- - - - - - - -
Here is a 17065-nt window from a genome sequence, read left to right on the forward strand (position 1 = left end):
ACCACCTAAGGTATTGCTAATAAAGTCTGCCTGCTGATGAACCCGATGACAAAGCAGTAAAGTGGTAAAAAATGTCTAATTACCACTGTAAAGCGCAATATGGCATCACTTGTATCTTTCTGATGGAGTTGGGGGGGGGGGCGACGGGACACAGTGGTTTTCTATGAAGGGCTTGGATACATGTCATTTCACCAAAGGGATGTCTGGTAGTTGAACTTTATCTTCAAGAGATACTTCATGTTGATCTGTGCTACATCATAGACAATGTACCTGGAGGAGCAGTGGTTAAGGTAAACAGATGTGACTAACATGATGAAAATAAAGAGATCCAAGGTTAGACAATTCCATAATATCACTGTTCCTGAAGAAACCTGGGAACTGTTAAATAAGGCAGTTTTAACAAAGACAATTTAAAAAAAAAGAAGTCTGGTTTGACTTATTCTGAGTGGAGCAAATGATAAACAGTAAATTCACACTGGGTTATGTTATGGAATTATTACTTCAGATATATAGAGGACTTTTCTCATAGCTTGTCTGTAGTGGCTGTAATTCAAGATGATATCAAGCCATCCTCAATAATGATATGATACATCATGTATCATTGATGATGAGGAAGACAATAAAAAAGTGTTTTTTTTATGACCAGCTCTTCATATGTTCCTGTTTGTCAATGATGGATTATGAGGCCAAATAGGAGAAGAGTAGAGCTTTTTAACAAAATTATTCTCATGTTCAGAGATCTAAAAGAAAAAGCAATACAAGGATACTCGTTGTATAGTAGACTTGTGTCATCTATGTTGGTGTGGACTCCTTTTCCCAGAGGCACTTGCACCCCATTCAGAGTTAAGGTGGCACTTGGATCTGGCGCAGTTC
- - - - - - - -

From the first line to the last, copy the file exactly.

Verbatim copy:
Here is a 17065-nt window from a genome sequence, read left to right on the forward strand (position 1 = left end):
ACCACCTAAGGTATTGCTAATAAAGTCTGCCTGCTGATGAACCCGATGACAAAGCAGTAAAGTGGTAAAAAATGTCTAATTACCACTGTAAAGCGCAATATGGCATCACTTGTATCTTTCTGATGGAGTTGGGGGGGGGGGCGACGGGACACAGTGGTTTTCTATGAAGGGCTTGGATACATGTCATTTCACCAAAGGGATGTCTGGTAGTTGAACTTTATCTTCAAGAGATACTTCATGTTGATCTGTGCTACATCATAGACAATGTACCTGGAGGAGCAGTGGTTAAGGTAAACAGATGTGACTAACATGATGAAAATAAAGAGATCCAAGGTTAGACAATTCCATAATATCACTGTTCCTGAAGAAACCTGGGAACTGTTAAATAAGGCAGTTTTAACAAAGACAATTTAAAAAAAAAGAAGTCTGGTTTGACTTATTCTGAGTGGAGCAAATGATAAACAGTAAATTCACACTGGGTTATGTTATGGAATTATTACTTCAGATATATAGAGGACTTTTCTCATAGCTTGTCTGTAGTGGCTGTAATTCAAGATGATATCAAGCCATCCTCAATAATGATATGATACATCATGTATCATTGATGATGAGGAAGACAATAAAAAAGTGTTTTTTTTATGACCAGCTCTTCATATGTTCCTGTTTGTCAATGATGGATTATGAGGCCAAATAGGAGAAGAGTAGAGCTTTTTAACAAAATTATTCTCATGTTCAGAGATCTAAAAGAAAAAGCAATACAAGGATACTCGTTGTATAGTAGACTTGTGTCATCTATGTTGGTGTGGACTCCTTTTCCCAGAGGCACTTGCACCCCATTCAGAGTTAAGGTGGCACTTGGATCTGGCGCAGTTC